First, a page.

Curatorial Statement: Contemporary Female Identities in the Global South

Clive Kellner

Contemporary Female Identities in the Global South

(16 September 2020 – 30 January 2021)

The exhibition explored distinct ways of representing the body by five women artists from the Global South: Bharti Kher (India), Nandipha Mntambo (South Africa), Wangechi Mutu (Kenya/USA), Shirin Neshat (Iran/USA) and Berni Searle (South Africa). This was the first exhibition in our research theme Female Identities in the Global South.

How do contemporary women artists explore their own identity in their artistic practice? What are the fictions and frictions that arise when depicting the female body? The body as subject, and particularly its relation to Black subjectivity, was the thematic thread of this exhibition. The notion of Blackness was used in an inclusive sense to refer to a broad designation of people who identify as non-Western. The concept of hybridity was thus central to the exhibition hypothesis. It was revealed in the artworks and in the performed identities of the artists, and was key to countering notions of racial purity and extremism. Each of the five artists offered diverse and multifaceted representations of the female body, incorporating hybrids, warriors, martyrs and mothers, thereby affirming the inclusion of all of these within cosmopolitan modernities.

The exhibition was curated into three areas or “worlds” that amplified the conceptual connections and formal affinities between various artworks.

The First World – The Fall

The first world was configured around the Fall, which evoked the biblical story of the Garden of Eden, a realm where the natural and human worlds meet. It is a realm of the sacred and profane in which the human is enfolded.

The Second World – Hybrids

The animal–human hybrid figures represented the second world of the exhibition. Hybridity refers to the mingling of species, races or cultures, a crossing of one thing with another. The figures were both abject and powerful, beautiful and repulsive. This uncomfortable ambivalence was meant to provoke a response in the viewer, who had to consider the relationship between themselves and other, different subjectivities.

The Third World – Body

In the third world of the exhibition, the viewer was reminded that the body is real and embedded in race, religion and identity. The works offered an intimate depiction of women, who were transformed by the aging process, or whose faces were concealed behind Farsi calligraphy or veils of Belgian lace.


The artists in Contemporary Female Identities in the Global South explore the complexities of women’s subjectivity in relation to the body. In their work, the Black or non-Western body is transformed, inscribed and enacted upon in poetic ways so as to render visible the fiction of self. Their individual practices reflect on the personal yet resonate with overarching global cultural concerns while at the same time referring to home and place. Ironically, none of the women depicted speak any dialogue. Instead, gestures are created through silent articulations such as the gaze of the eyes or the pose of the body.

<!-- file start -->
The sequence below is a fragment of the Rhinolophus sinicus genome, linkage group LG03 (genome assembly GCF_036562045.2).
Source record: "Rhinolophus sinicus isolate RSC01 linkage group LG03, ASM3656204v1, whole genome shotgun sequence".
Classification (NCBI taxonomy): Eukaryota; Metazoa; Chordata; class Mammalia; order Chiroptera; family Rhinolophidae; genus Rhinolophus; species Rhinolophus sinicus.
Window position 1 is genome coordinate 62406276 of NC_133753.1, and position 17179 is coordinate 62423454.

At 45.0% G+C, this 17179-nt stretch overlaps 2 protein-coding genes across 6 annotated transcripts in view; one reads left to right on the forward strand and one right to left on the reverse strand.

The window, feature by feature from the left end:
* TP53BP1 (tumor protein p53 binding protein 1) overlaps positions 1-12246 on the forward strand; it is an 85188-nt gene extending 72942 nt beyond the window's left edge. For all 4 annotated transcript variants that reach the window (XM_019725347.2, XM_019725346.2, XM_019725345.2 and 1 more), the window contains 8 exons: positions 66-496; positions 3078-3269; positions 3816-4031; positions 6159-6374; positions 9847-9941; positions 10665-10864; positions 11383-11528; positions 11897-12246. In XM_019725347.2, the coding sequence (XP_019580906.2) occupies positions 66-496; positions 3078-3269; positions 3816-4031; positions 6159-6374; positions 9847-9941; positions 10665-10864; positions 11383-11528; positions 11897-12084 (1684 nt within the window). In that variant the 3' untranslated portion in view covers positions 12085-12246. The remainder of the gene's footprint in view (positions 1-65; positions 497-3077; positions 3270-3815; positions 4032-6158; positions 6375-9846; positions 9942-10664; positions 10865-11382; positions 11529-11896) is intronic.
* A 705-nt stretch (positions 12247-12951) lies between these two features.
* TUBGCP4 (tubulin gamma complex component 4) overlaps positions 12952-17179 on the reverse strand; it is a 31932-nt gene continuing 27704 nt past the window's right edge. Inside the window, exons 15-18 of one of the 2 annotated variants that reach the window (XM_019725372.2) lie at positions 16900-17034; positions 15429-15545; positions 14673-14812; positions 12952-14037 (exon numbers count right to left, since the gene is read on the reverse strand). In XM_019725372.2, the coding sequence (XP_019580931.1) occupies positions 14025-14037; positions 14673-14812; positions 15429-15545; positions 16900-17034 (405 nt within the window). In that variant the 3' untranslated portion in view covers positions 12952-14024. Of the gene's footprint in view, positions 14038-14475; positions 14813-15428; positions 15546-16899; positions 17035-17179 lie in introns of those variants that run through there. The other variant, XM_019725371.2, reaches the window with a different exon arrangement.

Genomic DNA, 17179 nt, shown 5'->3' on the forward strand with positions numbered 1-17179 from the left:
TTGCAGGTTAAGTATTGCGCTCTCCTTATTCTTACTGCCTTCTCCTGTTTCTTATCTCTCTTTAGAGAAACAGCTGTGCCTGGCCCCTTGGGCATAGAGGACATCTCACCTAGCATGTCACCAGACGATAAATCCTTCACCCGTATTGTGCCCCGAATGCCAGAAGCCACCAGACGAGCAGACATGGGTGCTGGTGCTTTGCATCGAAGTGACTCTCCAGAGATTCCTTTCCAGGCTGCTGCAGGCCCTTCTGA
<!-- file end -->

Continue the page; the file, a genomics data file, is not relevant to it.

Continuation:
The exhibition was conceived of as an other-worldly environment in which the design helped to generate an imaginary, dream-like world. Bridges act as metaphors for identity, connecting these worlds and showing them as constructed and tangible within the “natural” environment of the dreamscape. A statement by the artist Lorraine O’Grady, in which she speaks of her upbringing, inspired aspects of the conceptualisation of this exhibition:

“Because I was raised by West Indian parents in one of the most traditional areas of New England culture, Boston’s Back Bay, my childhood placed me at a distance from wherever I stood and required me to always build a bridge to some other place. One had to be several things at once … both Caribbean and New England, both African American and West Indian, both black and white … and to daily negotiate the differences …”1

In light of this, the exhibition produced a theatrical space in which the audience engaged with the artists’ works. It provided an exploratory viewing experience rather than a passive consumerist transaction with the artworks. Through this experience, the “white cube”, as an exhibition mode that decontextualises artworks and mediates the visitor’s engagement to a particular way of looking, is usurped.


Clive Kellner is the Executive Director of the Joburg Contemporary Art Foundation (JCAF). He was Chief Curator of the Johannesburg Art Gallery (JAG, 2004–2009), coordinator of the second Johannesburg Biennale (1997), co-founder of the pan African platform Camouflage and Editor in Chief of Coartnews (1999–2002). His curated exhibitions include Kahlo, Sher-Gil, Stern: Modernist Identities in the Global South (JCAF, 2022); Liminal Identities in the Global South (JCAF, 2021); Contemporary Female Identities in the Global South (JCAF, 2020); Yinka Shonibare (Camouflage, 2001); and Videobrasil: Mostra Africana De Arte Contemporanea (2000). He also organised Africa Remix: Contemporary Art of a Continent (JAG, 2007).


  1. Quotation from an exhibition wall text celebrating the acquisition of Lorraine O’Grady, Miscegenated Family Album (1980/1994), at the Museum of Fine Arts, Boston, 28 November 2018.

How to cite this article:
Clive Kellner (2024), "Curatorial Statement: Contemporary Female Identities in the Global South" in JCAF Journal: Interdisciplinary Knowledge from the South No. 1. Accessed 24 April 2024.